A Tribute to the of
In October, 1938 there was a particular radio broadcast that ignited both the imagination and the outright terror in the country regarding the possibility of alien life. Orson Welles with his airing of "The War of the Worlds" gave us the notion that "little green men" were coming and that their intentions were definitely not going to be in our best interests. Now flash ahead to 1955 and DC decided to try something new by introducing their own green man in the form of J'onn J'onzz, the Manhunter from Mars. J'onn's debut was in Detective comics #225 and there has been debate over the years as to whether he, rather than The Flash, was actually the first of DC's Silver Age superheroes. To me it makes little difference how the Silver Age began. I'm just glad it did. :-)
As you well know, Detective comics was Batman's original (and continued) stomping grounds and he has been the star feature since 1939. The players in the backup stories tended to shift from time to time and such forgettable characters as Pow-Wow Smith, Captain Compass and Mysto the Detective occupied that space as well as The Crimson Avenger and Robotman during the Golden Age. In the credit where credit is due department, this particular issue was edited by Jack Schiff and while I'm focusing on the Manhunter story, which is actually the final tale in the book, I'll include the information for all three stories. "If I were Batman!" was written by Edmond Hamilton with artwork by Sheldon Moldoff (but signed Bob Kane) and Charles Paris. "The Money that Came to Life!" was written by Jack Miller with pencils and inks by Ruben Moreira and finally J'onn's introductory tale entitled "The Strange Experiment of Dr. Erdel!" was written by Joe Samachson (a reprint of this story appearing in the trade paperback Mysteries In Space + back cover, published by Fireside Books in 1980, credits Mort Weisinger as the author) with Joe Certa in the artist's seat.
Time now to check out the first appearance of the Martian Manhunter. The opening panel of the story shows a police lineup and a hard-boiled detective standing in front, addressing another detective. Both are wearing the classic garb of their craft, to include fedoras, ties, overcoats and a smoldering cigarette. The first dick is saying, "But how do you know the suspect has a scar on his wrist--and a laundry mark in his clothes that gives him away? You've never seen him before and you've only been on the force 24 hours!" The cool reply? "It's just that I know! I can tell you no more!" Oddly enough, the second detective has a strange profile directly behind his own that shows a green, heavy-browed and hairless head. Visible only to the reader, this is obviously our tip-off that this is the Martian Manhunter.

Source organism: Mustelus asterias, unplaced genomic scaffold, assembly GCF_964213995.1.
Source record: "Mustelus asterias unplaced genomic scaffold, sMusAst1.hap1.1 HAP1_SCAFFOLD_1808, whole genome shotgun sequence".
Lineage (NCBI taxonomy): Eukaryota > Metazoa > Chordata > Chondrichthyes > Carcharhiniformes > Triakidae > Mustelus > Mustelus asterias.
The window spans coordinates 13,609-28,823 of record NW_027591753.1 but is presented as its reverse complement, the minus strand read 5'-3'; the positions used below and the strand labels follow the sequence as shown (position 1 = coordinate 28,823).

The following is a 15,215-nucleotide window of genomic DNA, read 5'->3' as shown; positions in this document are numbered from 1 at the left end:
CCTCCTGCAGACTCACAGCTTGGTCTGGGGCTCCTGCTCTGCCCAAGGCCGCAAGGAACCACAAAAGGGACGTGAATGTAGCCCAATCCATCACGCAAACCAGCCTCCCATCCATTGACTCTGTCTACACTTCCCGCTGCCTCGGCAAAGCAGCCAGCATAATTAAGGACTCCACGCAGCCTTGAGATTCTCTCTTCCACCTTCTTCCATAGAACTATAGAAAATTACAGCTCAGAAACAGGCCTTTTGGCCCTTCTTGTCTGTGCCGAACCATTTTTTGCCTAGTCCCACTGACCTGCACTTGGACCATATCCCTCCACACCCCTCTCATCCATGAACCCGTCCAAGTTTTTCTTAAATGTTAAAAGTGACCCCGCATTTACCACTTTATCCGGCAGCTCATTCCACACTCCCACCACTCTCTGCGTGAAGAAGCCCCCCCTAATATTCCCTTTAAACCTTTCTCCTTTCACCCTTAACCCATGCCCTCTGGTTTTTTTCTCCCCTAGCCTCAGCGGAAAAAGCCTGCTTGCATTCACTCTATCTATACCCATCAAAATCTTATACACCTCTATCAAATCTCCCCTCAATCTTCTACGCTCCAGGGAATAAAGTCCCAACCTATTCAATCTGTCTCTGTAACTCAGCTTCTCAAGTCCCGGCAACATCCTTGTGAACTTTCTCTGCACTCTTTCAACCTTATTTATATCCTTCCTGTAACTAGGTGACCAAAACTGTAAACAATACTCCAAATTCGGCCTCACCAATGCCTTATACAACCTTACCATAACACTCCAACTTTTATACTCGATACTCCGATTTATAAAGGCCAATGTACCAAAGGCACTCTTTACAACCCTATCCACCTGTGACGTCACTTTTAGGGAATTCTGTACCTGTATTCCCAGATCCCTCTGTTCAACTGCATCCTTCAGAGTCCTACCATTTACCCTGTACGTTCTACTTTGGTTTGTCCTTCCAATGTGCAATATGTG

The story begins as most good science fiction tales do, in a laboratory. Professor Mark Erdel, world-famous scientist is laboring away on his invention, a robot brain that will allow him to explore the cosmos and probe other dimensions. Resplendent in his white lab coat, gray walrus mustache and one dark continuous eyebrow, he hits the button to see what will happen. After producing a light and sound show in the laboratory, the machine abruptly brings an alien figure into the lab in a brilliant flash of light. Green- skinned and wearing a rather brief costume consisting of black trunks, blue boots and matching blue cape and a red belt with red crossed "suspenders" over his chest, we see for the first time J'onn J'onzz. By all appearances he is markedly larger than the professor by at least a couple of feet. Another interesting thing to note is that this original incarnation of the Manhunter has such a looming brow that you literally cannot see his eyes but only shadows. Long time readers of Detective and the Justice League of America will know that he didn't stay that way for long. The first remarkable trait he demonstrates is his ability to read Dr. Erdel's mind. Fortunately he speaks colloquial English and explains that he understands the professor's every thought and word. He explains that he is from the fourth planet from the sun and is a scientist on Mars. (Nifty outfits those Martian scientists wear, eh?) He gives his name and then asks how he came to be on Earth. Dr. Erdel quickly explains that it was via his new invention. J'onn politely requests that he be transported back and the doc then explains that in order to do so he would have to change the thinking plot of the brain, a process which could take years. Rather poor planning on his part if you ask me, but our new Martian guest takes things in stride and states that he will need to alter his appearance in order to keep from frightening the populace. We soon see that Mr. J'onzz has the power to metamorphasize his body into a very reasonable facsimile of an earth being. He explains that all inhabitants of his planet have this ability. Unfortunately we learn in the very next panel that the doc has a weak heart and that all the excitement has been a bit too much. J'onn suggests that he has access to a serum that could save the scientist if he could just get back to Mars, but Erdel reminds him that it would take time to reverse the thinking plot of the brain and that he has accidentally stranded the alien on Earth. He asks forgiveness as he fades away. The Manhunter can only reply with a Mr. Spock like answer. "And I am helpless."